Climate change and the unabated rise of water temperatures could have catastrophic consequences for the global fish population, says an Australian research expert.
As a member of a Swedish-led research project, Dr Timothy Clark from the University of Tasmania has tested the effects of temperature on European perch in the Baltic Sea.
In their study published in online journal Nature Communications on Tuesday, the team found the species of fish had only limited ability to adjust its metabolic rate, which regulates body temperature, in hotter environments – meaning the fish’s tolerance would eventually peak.
“There’s been a lot of speculation about what fish populations will look like in 100 years, but this is the best evidence to date that fish are not going to be able to adjust indefinitely – which is why we have to manage greenhouse gas emissions and try to limit global temperature increases,” Clark said in a statement on Tuesday.
Using the University of Gothenburg’s experimental ‘Biotest’ lake, the group discovered that while fish can modify their resting physiological functions to cope with incremental rises in temperature, they presently weren’t adapting quick enough.
“The fish can increase their lethal temperature (threshold) by a certain amount, but they can’t keep up with the current rate of global water temperature increases,” Clark, a research fellow with the university, said.
For more than 30 years, researchers have subjected the experimental perch to elevated water temperatures – between five to 10 degrees Celsius warmer than usual – in the man-made testing sanctuary.
Over the most recent testing period between 2012 and 2013, they compared the test perch with ‘reference’ perch taken from outside the lake, finding extreme biological changes in the experimental breed.
“When we warmed the reference perch quickly, their resting metabolic rate rose dramatically, whereas the Biotest fishes’ resting metabolic rates were significantly lower at the same temperature, showing they’ve adjusted to temperature increases over time,” Clark said.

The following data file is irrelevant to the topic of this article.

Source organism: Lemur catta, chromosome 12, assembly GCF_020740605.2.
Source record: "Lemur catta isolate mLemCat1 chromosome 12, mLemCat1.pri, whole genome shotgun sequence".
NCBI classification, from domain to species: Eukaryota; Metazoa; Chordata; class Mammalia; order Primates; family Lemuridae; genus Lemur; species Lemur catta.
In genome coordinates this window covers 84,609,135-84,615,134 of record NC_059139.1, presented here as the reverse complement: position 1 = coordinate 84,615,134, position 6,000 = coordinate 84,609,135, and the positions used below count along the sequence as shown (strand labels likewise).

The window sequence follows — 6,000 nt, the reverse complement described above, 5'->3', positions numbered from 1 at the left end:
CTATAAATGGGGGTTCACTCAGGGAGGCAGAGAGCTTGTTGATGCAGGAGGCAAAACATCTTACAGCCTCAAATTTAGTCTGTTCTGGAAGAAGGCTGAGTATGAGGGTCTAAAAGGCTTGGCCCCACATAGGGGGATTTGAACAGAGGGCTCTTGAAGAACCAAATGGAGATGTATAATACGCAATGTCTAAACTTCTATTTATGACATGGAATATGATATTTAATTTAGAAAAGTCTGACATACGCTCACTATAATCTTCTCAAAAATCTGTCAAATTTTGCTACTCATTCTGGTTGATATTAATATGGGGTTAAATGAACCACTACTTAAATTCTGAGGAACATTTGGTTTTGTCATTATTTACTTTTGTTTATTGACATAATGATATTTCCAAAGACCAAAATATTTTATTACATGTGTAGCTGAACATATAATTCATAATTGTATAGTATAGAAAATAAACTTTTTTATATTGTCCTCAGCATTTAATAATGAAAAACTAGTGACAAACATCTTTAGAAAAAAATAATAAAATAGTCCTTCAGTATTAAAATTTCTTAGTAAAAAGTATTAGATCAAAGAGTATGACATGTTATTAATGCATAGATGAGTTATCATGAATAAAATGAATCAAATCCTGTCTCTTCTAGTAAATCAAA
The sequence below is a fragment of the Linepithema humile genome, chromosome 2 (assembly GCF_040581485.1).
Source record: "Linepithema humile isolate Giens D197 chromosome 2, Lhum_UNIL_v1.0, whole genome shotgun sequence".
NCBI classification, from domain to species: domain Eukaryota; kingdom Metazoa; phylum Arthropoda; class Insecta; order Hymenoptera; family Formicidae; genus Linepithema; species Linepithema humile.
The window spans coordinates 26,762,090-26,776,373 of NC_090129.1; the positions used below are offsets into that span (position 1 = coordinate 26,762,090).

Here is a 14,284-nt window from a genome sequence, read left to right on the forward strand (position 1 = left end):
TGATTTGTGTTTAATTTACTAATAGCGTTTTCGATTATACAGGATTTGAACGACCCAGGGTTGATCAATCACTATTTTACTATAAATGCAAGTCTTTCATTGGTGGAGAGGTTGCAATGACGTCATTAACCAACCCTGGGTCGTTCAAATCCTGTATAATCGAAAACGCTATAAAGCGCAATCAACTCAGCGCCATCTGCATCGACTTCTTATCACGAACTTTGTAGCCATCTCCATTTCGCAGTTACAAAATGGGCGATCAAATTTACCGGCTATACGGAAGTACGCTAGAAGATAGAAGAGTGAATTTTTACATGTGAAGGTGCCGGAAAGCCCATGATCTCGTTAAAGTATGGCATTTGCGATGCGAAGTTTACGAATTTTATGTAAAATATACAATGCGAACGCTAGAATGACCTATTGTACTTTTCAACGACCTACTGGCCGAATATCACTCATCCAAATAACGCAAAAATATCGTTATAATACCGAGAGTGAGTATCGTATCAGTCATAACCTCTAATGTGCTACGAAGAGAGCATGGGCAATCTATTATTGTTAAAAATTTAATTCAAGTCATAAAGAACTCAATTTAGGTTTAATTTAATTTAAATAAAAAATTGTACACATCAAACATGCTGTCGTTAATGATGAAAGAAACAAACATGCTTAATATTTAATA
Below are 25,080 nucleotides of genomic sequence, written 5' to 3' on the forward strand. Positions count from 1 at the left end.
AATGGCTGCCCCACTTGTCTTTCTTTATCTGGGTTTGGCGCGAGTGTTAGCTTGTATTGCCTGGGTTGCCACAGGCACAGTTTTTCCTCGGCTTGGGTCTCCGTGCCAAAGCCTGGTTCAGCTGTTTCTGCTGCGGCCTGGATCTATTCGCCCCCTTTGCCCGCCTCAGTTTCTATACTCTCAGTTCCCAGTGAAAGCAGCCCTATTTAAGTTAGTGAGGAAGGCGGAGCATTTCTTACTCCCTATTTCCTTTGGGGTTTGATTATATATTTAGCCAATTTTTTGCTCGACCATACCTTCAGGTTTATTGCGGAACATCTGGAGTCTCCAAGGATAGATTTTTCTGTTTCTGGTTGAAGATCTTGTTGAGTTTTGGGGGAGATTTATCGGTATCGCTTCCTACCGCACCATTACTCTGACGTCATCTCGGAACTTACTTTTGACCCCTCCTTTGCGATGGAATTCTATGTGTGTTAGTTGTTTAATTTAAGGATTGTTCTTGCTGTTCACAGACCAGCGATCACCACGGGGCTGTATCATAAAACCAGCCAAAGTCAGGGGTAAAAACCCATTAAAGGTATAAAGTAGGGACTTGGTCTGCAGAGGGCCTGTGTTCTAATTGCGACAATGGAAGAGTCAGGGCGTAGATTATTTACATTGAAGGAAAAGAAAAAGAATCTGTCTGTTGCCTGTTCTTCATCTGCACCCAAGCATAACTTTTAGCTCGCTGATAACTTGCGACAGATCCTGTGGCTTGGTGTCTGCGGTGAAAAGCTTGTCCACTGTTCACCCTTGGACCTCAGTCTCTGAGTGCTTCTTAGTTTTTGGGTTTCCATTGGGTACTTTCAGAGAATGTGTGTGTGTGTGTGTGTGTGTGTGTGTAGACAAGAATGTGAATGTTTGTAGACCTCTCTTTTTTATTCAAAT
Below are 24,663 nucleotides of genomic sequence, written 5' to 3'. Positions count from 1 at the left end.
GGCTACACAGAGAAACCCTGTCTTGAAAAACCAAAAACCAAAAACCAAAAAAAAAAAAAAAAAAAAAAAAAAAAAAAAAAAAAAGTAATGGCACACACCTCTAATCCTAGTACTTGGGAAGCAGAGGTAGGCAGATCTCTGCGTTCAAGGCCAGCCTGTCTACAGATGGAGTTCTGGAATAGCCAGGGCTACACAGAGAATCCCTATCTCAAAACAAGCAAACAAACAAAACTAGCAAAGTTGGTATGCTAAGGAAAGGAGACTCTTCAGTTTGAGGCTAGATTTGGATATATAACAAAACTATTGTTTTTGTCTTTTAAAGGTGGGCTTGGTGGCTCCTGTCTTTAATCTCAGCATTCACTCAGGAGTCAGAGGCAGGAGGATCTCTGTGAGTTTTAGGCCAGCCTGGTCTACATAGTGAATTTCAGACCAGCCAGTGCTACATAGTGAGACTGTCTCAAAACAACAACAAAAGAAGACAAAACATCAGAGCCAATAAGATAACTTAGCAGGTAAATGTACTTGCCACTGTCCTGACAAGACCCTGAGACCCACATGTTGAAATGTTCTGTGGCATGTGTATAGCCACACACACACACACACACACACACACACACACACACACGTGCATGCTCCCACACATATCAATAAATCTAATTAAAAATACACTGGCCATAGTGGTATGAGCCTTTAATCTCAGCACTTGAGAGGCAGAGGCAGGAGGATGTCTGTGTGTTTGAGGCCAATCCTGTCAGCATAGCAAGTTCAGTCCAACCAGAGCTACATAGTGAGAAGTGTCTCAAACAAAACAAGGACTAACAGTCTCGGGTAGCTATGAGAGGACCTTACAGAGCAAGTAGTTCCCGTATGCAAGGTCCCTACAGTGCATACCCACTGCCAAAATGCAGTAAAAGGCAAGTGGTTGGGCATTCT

But the perch’s maximum oxygen uptake – a key factor in keeping core temperature stable long-term – remained unchanged, despite the time spent in the warmer enclosure.
Without tangible reduction of water temperatures, Clark suggested fish would begin to disappear from the world’s oceans and, subsequently, the dinner table.
“A lot of the world’s population relies on fish for protein, for example the Pacific Island nations, so if we do start losing fish populations, it will impact on humans quite dramatically,” he said.
Clark also feared heatwaves, like the one currently wreaking havoc on Australia’s Great Barrier Reef, would become more frequent, and destroy water sanctuaries closer to his home state.
“There’s already issues facing aquaculture, for example growing salmon (in Tasmania), where the animals are not doing as well in the summer months,” he said.
“So the research doesn’t just speak to wild fish populations, it is also relevant to aquaculture, which is a huge industry here in Tasmania.”
Earlier this year, Australia’s largest salmon farmer, Tassal, had to withdraw its bid for supply tenders with a major supermarket chain, citing warmer water temperatures impacting fish development.
On the other side of the country, hundreds of dead fish – from mixed species including cod, sea perch, north-west snapper and coral trout – washed ashore near the Western Australian city of Broome in March.
WA Fisheries regional manager Peter Godfrey told the Australian Broadcasting Corporation it was “likely” warmer than average water temperatures were to blame for the mass fish kill.
Next year, Clarke will return to Sweden to continue testing on the perch populations. (Xinhua)